Biotechnology and Biomedical
Recognized Skill Standards
October 20, 2009
The Biotechnology and Biomedical skill standards were developed in 2001 by the Washington State Board for Community and Technical Colleges and the Washington Biotechnology and Biomedical Association, with funding from the Workforce Development Fund of the State of Washington. The development of the skill standards was facilitated by Shoreline Community College and represents the first set of Biotechnology/Biomedical skill standards for entry-level technicians developed in the United States.
In 2008 the developers of the original skill standards conducted an extensive review and published a revision based on input from subject matter experts from private companies such as MDS Pharma Services, Dendreon Corporation, Xactagen, and ICOS-Corp, and institutions such as the Seattle Biomedical Research Institute, the Fred Hutchinson Cancer Research Center, and the Seattle Cancer Care Alliance.
Importance to Texas
According to the Texas Biotechnology Industry Report published in April, 2010 “Texas has a dynamic biotechnology marketplace with an estimated economic impact of $75 billion. The state has many national top 10 rankings in biotechnology and is home to over 4,100 biotechnology, biomedical research, business and government consortia, medical manufacturing companies, and world-class universities and research facilities employing over 104,400 at an average annual salary of over $67,300. A significant number of top global biotechnology and pharmaceutical companies have Texas locations, underscoring the state’s vitality. Most of the state’s core biotechnology establishments are located in the major metropolitan areas.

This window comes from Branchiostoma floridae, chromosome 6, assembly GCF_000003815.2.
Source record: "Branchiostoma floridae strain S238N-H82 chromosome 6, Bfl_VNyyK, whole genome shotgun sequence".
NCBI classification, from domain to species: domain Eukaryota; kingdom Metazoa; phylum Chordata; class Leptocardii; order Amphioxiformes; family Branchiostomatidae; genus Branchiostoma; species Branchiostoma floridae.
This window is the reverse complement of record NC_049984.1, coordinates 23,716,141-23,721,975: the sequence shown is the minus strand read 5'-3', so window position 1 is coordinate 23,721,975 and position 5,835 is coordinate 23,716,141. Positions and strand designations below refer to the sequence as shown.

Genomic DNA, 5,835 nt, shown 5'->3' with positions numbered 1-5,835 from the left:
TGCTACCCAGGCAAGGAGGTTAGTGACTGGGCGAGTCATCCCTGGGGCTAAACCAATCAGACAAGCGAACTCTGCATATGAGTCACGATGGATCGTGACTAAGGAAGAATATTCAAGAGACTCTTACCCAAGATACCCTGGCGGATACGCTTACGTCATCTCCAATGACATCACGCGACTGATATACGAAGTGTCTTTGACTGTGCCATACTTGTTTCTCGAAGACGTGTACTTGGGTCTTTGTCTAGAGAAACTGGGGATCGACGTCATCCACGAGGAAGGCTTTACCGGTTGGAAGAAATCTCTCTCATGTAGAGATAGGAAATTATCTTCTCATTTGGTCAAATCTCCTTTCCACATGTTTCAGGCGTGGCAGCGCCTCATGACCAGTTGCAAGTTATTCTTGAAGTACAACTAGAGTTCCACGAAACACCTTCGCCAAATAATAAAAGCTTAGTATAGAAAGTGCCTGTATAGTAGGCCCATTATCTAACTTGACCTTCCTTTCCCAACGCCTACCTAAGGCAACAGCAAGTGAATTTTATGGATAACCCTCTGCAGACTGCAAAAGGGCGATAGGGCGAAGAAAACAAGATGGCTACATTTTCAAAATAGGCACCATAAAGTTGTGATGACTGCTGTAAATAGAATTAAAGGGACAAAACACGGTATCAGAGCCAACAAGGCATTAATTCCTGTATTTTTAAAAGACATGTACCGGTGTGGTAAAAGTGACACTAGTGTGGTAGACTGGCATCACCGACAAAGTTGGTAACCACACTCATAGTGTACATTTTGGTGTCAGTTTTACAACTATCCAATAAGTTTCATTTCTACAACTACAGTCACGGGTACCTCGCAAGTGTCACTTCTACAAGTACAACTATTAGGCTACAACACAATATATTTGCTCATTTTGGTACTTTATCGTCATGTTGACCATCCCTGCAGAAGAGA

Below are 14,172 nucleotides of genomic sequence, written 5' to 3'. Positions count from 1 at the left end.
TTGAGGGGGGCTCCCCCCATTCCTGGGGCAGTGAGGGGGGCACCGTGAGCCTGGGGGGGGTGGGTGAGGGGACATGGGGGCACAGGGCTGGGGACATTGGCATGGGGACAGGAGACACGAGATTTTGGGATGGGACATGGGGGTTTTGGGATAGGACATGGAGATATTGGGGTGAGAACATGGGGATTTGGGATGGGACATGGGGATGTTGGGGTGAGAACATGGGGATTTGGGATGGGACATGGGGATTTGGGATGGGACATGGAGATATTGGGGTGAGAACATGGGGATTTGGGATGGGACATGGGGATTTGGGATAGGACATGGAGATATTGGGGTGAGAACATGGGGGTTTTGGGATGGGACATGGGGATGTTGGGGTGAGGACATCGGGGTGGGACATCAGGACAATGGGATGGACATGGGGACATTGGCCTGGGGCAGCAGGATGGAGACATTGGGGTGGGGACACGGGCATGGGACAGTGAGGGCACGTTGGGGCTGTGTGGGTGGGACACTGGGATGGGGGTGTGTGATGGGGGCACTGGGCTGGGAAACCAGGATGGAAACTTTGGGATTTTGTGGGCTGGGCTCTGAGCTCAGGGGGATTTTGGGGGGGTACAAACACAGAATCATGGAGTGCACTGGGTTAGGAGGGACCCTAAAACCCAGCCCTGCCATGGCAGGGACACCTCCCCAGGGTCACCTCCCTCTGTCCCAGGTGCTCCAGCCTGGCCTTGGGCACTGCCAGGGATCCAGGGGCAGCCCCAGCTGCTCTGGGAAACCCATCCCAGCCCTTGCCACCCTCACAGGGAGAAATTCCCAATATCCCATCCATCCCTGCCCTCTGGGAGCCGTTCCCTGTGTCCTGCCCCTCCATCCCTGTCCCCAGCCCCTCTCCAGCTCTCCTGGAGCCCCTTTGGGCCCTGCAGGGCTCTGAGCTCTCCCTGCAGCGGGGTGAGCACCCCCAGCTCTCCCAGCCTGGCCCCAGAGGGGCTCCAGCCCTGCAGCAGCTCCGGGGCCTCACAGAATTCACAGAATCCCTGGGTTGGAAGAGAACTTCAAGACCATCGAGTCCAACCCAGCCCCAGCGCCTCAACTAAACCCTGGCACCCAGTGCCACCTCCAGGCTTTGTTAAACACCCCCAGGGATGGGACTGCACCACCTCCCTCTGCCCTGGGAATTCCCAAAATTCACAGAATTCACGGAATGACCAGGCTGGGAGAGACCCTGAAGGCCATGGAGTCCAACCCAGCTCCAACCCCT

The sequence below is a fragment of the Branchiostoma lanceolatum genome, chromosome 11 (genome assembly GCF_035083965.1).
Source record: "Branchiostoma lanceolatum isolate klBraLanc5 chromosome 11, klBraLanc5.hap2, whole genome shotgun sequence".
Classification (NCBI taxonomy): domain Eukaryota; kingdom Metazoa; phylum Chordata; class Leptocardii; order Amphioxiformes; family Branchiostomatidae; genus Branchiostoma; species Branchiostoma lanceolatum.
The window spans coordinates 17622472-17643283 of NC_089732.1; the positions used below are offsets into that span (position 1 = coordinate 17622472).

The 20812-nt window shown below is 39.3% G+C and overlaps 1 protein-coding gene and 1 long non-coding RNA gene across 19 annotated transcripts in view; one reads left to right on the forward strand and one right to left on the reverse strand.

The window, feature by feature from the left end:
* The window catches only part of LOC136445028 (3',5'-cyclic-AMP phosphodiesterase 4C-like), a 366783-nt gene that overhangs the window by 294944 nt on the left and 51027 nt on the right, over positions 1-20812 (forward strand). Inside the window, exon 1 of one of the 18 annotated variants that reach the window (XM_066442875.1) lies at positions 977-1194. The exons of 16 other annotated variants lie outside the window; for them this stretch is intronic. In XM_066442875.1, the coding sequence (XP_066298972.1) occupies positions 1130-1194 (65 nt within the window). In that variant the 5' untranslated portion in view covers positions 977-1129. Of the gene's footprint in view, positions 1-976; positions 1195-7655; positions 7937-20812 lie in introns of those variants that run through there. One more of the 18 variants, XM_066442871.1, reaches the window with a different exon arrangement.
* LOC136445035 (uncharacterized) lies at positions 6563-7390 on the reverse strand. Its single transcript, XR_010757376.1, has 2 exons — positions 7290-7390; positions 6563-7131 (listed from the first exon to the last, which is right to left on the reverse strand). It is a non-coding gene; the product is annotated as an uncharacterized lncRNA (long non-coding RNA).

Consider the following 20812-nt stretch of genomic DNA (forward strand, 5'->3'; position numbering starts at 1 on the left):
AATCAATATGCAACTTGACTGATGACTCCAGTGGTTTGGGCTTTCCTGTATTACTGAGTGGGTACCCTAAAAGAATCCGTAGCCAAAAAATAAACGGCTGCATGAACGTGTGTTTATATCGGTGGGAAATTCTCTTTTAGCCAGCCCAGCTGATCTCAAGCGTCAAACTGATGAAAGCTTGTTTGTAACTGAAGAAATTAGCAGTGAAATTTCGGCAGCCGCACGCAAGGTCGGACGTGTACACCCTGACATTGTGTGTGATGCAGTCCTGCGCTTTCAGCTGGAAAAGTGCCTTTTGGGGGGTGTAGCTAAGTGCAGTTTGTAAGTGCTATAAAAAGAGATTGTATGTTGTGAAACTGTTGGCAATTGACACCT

Life science is an important driver of economic growth and development both nationwide and in Texas. Wages and salaries for the state’s life science workers are nationally competitive and exceed state averages. The state’s life science area is steadily increasing, paving the way for new products, companies, and jobs.”
Texas Healthcare and Bioscience Institute (THBI) representatives reviewed the revised skill standards and recommended their promotion and use in Texas. THBI’s President endorsed the skill standards on behalf of the Institute, which is composed of biotechnology, medical device, and pharmaceutical companies, as well as universities and private research institutions, recommending that Texas recognize the updated skill standards.
The Biotechnology and Biomedical Skill Standards were recognized on October 20, 2009.